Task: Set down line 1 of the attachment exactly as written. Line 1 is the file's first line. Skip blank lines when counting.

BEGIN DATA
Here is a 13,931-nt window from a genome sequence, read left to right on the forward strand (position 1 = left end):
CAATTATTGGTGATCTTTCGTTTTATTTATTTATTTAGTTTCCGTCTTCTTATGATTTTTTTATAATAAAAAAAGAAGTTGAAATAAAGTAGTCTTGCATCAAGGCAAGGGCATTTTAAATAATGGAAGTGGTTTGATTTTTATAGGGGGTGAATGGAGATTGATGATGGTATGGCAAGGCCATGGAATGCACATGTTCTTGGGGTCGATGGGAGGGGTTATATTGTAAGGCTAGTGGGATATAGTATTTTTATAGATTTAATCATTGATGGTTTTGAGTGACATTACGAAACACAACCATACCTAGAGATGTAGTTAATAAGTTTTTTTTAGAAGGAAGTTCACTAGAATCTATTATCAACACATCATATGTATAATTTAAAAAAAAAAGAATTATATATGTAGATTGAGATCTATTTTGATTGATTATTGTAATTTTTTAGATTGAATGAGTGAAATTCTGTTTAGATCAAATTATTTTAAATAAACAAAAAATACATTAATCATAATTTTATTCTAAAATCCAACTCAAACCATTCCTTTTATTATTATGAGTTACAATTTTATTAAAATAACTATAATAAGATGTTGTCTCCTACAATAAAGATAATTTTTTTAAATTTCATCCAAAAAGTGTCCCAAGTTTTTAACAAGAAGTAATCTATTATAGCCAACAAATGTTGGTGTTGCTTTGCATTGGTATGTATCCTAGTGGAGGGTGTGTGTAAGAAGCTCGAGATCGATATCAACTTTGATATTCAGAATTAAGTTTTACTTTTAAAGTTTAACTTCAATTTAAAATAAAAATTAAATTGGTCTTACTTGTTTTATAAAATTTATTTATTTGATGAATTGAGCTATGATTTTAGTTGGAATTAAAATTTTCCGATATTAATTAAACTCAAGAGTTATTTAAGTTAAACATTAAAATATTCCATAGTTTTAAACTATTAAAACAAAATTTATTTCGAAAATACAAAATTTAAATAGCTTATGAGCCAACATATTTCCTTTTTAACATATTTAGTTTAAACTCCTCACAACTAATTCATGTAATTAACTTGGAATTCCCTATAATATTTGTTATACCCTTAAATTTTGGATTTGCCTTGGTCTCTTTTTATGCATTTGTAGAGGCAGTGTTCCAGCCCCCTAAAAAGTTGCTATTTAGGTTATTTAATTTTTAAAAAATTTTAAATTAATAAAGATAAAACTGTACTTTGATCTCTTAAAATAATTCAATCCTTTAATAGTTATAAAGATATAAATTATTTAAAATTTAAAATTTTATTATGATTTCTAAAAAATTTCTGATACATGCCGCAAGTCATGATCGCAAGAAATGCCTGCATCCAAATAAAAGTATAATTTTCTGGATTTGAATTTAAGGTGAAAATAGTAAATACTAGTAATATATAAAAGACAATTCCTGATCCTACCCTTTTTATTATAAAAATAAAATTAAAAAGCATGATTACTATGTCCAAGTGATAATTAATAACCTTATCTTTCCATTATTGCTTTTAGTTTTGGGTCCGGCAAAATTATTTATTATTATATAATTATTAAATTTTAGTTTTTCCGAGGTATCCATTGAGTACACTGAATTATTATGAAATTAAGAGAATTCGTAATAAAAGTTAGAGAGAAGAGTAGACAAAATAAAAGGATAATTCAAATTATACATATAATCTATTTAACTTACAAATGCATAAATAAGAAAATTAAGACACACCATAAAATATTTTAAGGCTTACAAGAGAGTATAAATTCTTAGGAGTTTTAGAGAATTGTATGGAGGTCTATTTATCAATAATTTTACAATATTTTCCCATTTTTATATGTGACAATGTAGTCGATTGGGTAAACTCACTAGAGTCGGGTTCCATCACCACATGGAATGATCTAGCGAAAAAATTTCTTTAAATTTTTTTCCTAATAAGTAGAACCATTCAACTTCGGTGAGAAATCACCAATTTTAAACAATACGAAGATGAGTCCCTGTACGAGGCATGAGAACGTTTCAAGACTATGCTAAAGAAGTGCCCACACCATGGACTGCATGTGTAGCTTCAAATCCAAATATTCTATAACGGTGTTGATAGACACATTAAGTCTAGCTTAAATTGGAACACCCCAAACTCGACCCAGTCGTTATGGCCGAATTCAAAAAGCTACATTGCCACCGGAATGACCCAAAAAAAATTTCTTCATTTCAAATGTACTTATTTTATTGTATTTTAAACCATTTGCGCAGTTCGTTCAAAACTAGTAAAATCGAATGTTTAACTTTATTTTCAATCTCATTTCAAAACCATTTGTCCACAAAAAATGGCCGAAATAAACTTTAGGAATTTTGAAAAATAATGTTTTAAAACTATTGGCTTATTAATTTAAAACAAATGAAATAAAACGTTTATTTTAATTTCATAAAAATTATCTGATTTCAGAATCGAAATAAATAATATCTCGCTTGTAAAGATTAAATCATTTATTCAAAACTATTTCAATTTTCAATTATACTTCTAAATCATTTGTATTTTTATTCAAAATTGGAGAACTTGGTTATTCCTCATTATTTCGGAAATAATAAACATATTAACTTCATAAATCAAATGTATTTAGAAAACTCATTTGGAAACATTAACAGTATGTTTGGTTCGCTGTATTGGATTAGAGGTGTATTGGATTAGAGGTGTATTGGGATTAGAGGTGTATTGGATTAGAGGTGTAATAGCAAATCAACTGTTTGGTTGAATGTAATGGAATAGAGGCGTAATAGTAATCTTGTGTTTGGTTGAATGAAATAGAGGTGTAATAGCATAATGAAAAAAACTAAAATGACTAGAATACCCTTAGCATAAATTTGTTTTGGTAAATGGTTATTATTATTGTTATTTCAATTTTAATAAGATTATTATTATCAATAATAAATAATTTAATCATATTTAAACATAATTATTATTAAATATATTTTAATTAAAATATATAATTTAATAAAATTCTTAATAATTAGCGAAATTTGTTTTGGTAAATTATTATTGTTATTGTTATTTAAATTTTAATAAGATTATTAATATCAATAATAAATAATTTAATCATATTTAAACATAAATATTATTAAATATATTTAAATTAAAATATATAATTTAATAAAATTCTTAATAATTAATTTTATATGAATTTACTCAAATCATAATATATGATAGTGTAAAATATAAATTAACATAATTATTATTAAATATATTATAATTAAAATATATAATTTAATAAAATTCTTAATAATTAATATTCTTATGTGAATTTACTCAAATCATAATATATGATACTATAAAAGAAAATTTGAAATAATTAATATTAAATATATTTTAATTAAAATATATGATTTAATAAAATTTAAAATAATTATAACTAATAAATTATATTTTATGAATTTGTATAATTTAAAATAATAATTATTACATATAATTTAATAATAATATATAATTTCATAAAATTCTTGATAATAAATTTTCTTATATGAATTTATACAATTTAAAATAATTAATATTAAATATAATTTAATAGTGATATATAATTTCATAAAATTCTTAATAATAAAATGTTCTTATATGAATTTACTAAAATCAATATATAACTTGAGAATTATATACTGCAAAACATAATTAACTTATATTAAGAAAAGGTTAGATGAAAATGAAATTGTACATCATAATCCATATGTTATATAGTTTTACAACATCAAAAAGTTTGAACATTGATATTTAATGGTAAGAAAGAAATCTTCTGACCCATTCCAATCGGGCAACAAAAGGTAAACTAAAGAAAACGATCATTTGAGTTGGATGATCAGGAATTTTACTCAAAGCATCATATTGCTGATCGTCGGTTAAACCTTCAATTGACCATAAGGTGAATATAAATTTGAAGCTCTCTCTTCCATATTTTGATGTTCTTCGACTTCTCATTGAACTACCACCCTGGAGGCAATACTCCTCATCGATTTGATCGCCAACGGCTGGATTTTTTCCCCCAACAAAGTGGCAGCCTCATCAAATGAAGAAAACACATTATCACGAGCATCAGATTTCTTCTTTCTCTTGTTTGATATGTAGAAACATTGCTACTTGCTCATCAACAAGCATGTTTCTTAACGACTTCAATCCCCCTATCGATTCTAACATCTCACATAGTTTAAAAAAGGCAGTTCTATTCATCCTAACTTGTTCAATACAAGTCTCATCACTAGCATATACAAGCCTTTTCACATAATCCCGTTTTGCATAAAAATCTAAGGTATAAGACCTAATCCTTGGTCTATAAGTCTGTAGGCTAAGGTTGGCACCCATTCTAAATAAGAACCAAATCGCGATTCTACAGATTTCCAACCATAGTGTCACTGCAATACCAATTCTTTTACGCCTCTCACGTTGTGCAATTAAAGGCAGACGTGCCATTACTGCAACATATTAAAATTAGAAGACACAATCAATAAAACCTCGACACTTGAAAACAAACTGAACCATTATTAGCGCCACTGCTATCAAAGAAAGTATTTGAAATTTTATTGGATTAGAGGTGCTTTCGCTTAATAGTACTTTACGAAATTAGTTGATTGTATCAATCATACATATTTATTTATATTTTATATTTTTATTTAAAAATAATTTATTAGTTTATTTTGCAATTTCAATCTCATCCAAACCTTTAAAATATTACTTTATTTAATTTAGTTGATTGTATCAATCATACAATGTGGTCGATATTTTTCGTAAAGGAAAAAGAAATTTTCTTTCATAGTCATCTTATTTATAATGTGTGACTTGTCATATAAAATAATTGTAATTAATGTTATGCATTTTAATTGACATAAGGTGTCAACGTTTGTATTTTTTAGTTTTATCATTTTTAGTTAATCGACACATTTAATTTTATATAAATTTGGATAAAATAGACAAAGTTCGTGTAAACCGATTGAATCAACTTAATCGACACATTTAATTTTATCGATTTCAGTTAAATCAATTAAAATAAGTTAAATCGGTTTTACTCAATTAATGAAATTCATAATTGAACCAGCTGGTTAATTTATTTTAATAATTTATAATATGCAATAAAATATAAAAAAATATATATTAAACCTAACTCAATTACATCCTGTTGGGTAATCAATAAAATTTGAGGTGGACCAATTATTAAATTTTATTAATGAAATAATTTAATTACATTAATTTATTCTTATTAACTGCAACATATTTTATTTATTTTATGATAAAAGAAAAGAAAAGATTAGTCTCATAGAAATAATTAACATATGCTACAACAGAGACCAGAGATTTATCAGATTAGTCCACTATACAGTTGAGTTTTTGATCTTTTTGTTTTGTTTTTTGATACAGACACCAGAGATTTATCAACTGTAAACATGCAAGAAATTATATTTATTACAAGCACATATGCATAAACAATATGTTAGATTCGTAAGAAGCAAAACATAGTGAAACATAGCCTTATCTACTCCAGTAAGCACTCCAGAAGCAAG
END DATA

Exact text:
Here is a 13,931-nt window from a genome sequence, read left to right on the forward strand (position 1 = left end):